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Research in Science Education

, Volume 48, Issue 1, pp 151–163 | Cite as

Predicting Student Success in a Major’s Introductory Biology Course via Logistic Regression Analysis of Scientific Reasoning Ability and Mathematics Scores

  • E. David Thompson
  • Bethany V. Bowling
  • Ross E. Markle
Article

Abstract

Studies over the last 30 years have considered various factors related to student success in introductory biology courses. While much of the available literature suggests that the best predictors of success in a college course are prior college grade point average (GPA) and class attendance, faculty often require a valuable predictor of success in those courses wherein the majority of students are in the first semester and have no previous record of college GPA or attendance. In this study, we evaluated the efficacy of the ACT Mathematics subject exam and Lawson’s Classroom Test of Scientific Reasoning in predicting success in a major’s introductory biology course. A logistic regression was utilized to determine the effectiveness of a combination of scientific reasoning (SR) scores and ACT math (ACT-M) scores to predict student success. In summary, we found that the model—with both SR and ACT-M as significant predictors—could be an effective predictor of student success and thus could potentially be useful in practical decision making for the course, such as directing students to support services at an early point in the semester.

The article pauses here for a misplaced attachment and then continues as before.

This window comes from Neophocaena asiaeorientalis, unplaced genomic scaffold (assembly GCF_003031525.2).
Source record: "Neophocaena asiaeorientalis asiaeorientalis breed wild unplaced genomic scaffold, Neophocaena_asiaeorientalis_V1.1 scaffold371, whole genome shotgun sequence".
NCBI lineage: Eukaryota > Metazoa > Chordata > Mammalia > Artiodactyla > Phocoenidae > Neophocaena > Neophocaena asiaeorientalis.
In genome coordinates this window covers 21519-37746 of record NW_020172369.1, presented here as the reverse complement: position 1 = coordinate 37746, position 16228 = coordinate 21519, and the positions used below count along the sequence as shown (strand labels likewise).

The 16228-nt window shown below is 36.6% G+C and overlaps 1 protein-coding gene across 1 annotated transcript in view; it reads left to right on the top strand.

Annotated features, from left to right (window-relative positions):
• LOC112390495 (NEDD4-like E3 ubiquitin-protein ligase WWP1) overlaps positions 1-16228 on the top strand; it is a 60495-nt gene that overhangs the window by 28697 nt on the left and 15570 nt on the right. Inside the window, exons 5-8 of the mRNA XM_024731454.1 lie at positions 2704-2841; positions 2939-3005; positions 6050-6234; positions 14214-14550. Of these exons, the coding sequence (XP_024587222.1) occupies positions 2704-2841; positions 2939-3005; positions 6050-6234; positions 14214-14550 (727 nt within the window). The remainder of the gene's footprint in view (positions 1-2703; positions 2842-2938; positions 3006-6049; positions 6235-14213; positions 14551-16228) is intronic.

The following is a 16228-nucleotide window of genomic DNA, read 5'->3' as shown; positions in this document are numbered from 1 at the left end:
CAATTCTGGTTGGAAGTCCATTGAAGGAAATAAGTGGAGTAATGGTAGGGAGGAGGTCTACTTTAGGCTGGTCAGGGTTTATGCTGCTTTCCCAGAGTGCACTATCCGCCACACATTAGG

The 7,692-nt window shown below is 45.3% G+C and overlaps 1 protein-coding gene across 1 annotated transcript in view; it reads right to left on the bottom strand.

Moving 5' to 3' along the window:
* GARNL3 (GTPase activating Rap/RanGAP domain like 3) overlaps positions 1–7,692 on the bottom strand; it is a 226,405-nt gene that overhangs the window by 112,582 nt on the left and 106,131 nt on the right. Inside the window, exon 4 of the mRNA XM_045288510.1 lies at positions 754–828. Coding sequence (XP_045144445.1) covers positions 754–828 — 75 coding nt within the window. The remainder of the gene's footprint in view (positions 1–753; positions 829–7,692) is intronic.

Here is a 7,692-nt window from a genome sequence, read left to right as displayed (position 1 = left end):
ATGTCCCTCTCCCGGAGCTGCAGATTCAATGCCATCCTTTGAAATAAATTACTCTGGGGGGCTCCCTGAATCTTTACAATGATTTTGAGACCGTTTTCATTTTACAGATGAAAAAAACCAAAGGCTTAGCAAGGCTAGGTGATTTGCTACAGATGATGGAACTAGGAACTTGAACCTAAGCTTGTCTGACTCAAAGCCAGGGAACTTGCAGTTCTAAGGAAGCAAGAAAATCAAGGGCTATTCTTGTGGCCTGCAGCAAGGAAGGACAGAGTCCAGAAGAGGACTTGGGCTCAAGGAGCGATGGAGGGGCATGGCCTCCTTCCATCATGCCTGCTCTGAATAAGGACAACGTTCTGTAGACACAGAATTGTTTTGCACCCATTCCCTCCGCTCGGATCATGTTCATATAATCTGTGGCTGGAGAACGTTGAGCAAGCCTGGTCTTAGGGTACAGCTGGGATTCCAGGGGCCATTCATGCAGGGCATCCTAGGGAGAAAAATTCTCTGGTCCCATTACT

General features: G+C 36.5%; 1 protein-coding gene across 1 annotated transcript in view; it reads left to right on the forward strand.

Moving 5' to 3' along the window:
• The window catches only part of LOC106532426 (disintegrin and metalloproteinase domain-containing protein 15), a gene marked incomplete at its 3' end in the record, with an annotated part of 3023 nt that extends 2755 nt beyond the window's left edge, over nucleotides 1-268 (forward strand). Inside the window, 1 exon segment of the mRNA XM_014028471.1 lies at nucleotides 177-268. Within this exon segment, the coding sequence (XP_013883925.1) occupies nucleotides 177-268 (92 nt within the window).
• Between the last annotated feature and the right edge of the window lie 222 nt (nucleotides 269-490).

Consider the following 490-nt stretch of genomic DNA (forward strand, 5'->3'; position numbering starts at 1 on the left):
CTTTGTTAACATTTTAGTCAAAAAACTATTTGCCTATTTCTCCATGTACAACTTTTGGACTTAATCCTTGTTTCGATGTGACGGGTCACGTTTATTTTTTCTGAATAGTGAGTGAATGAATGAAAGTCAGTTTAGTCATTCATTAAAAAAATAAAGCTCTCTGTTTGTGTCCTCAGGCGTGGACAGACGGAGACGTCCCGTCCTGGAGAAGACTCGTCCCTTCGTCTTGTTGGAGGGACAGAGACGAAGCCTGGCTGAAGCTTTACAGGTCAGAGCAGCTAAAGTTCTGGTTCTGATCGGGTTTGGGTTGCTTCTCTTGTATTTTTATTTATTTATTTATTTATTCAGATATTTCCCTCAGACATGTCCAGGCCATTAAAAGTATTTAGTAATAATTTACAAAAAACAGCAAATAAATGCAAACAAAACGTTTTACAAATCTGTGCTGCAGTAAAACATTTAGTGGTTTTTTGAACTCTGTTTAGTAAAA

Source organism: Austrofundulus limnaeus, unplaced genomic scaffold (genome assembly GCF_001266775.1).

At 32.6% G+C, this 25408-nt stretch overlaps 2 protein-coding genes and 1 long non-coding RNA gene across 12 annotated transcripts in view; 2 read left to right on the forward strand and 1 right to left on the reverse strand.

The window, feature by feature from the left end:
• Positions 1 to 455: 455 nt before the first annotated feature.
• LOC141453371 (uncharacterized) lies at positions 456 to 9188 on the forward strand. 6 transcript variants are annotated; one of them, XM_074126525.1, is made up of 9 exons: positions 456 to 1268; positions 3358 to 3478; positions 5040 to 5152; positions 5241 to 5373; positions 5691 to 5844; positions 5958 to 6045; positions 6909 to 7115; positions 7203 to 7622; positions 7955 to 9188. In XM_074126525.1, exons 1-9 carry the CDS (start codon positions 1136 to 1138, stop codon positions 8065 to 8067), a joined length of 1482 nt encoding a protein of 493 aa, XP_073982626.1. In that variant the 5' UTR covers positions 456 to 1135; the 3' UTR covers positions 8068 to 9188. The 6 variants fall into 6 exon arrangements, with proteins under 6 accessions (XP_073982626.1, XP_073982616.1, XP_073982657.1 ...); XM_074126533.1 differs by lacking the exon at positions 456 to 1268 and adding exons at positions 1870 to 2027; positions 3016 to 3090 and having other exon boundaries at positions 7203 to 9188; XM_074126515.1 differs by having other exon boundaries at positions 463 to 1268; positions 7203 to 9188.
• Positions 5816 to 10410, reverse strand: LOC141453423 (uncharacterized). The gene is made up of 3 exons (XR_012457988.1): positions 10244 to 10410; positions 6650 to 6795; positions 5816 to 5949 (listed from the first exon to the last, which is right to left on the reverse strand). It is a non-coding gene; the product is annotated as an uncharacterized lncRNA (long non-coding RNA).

Keywords

Introductory biology First-year students Predictive model Scientific reasoning Student success Retention 

Notes

Acknowledgments

The authors are very grateful to the students who agreed to participate in this project.

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Copyright information

© Springer Science+Business Media Dordrecht 2017

Authors and Affiliations

  • E. David Thompson
    • 1
  • Bethany V. Bowling
    • 1
  • Ross E. Markle
    • 2
  1. 1.Department of Biological Sciences, 204D Natural Science CenterNorthern Kentucky UniversityHighland HeightsUSA
  2. 2.Educational Testing ServicePrincetonUSA

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